There are dozens, maybe even hundreds, of great wrestling memories involving his family that could be Coleman Hammond’s favorite. The redshirt senior at Cal State Bakersfield has spent his entire life around wrestling and remembers one moment the fondest from his first year at CSUB when he wasn’t even on the mat.

Coleman’s older brother, Bryce, was wrestling in the NCAA championships for CSUB in Oklahoma City, Oklahoma. With an All-American spot on the line, Bryce topped a wrestler from Lehigh and eventually placed in the final All-American ranking at eighth.

The younger brother was in the stands on one side of the stadium with family friend and then-CSUB redshirt sophomore Ian Nickell on the other. When Bryce guaranteed himself an All-American position, Coleman remembers running through the tunnels to cross the stadium and celebrate with Nickell.

But recognizing that as Coleman’s favorite memory comes with one stipulation.

“It’s something I'm gonna change this year,” Coleman said. “... I want to replace that with my own story of Bryce and Ian coming together and being excited for me.”

Coleman’s current season represents the last with a member of the Hammond family wrestling for the Roadrunners — for now, at least. Bryce had a standout career from 2012-2016 and their father, Ray, wrestled in blue and gold in 1985. Coleman wants to finish out his career like his father and brother didn’t get to do — as an All-American in his final season.


Cal State Bakersfield wrestler Coleman Hammond (149) competes against Stanford's Walker Dempsey in a 149-pound match in January 2017.

Both Coleman and Bryce’s earliest memories of wrestling involve being in the CSUB wrestling room at about ages 5 or 6, watching their father go at it. Growing up, both Coleman and Bryce wrestled at Bakersfield High, and their father was a coach in the Drillers program.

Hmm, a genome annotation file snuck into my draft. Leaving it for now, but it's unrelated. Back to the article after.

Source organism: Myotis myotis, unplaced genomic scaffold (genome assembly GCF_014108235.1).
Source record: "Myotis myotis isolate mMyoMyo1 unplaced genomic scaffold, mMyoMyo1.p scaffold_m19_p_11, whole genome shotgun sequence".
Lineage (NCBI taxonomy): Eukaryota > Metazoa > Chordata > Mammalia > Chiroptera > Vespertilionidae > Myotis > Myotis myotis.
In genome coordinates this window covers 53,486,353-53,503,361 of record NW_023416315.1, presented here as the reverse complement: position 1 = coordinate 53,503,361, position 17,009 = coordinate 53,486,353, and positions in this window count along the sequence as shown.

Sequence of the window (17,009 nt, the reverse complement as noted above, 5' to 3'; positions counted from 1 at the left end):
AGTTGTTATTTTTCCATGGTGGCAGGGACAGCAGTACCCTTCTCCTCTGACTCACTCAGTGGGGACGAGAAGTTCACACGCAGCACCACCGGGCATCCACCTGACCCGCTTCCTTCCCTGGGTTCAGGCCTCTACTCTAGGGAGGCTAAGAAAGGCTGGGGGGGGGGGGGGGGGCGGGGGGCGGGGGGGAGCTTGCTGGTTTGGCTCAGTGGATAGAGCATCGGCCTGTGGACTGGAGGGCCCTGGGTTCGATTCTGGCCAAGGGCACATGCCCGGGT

“Wrestling’s a bit of a drug for him,” Bryce said of his 56-year-old father, who still attends CSUB’s practices almost daily. If Ray’s not “banging heads” with someone on the mat and occasionally getting black eyes, he’s at least watching and working out to stay in shape, head coach Manny Rivera said.

Coleman Hammond

Roadrunners Coleman Hammond exits after his defeat in the 2017 NCAA Wrestling Championships.

Coleman views being the third in line to go through the CSUB program as having several benefits. He’s learned from his father’s and brother’s mistakes. Because he’s more heavily scrutinized than the other two ever were, it keeps him accountable.

“It’s kind of all eyes on me right now in my family,” Coleman said.

Ray’s senior year at CSUB, he cut a lot of weight, Coleman said, and regretted it. Coleman opened the year trying to get down to 149 pounds but didn’t want to repeat the mistake his father made. He’s bumped up to 157 and performed better, he and Rivera said.

From Bryce, Coleman learned that nothing can replace hard work and that it’s possible to succeed at a low-budget, self-funded program like CSUB.

Though Coleman comes to Bryce for tips, the younger brother is probably the better wrestler, Bryce said. Bryce think he’s the biggest help in teaching Coleman how to mentally prepare for a match.

Bryce is 18th on the program's career wins list with 93 and qualified for the NCAA championship tournament three times. Though younger siblings sometimes let their pride get in the way of learning from their older siblings, Coleman was never that way, Bryce said.


CSUB's Bryce Hammond dominates Stanford's Thomas Kimbrell in the 174-pound match of CSUB's dual with Stanford in February of 2014. Hammond placed eighth at the NCAA championships that year, earning All-American status.

Ray and Rivera even bounce ideas off each other regarding what adjustments will help Coleman succeed.

Bryce wants Coleman to end his career without any regrets. For Coleman, that will mean going out as the better brother.

“It means a lot to finish your career on the podium,” Coleman said. “I know I’ll be able to tease Bryce pretty good and say I was the better senior. He may have been the better freshman, sophomore and junior, but it’s all about how you finish your career.”

Jon Mettus can be reached at 661-395-7389. Follow him on Twitter at @jmettus

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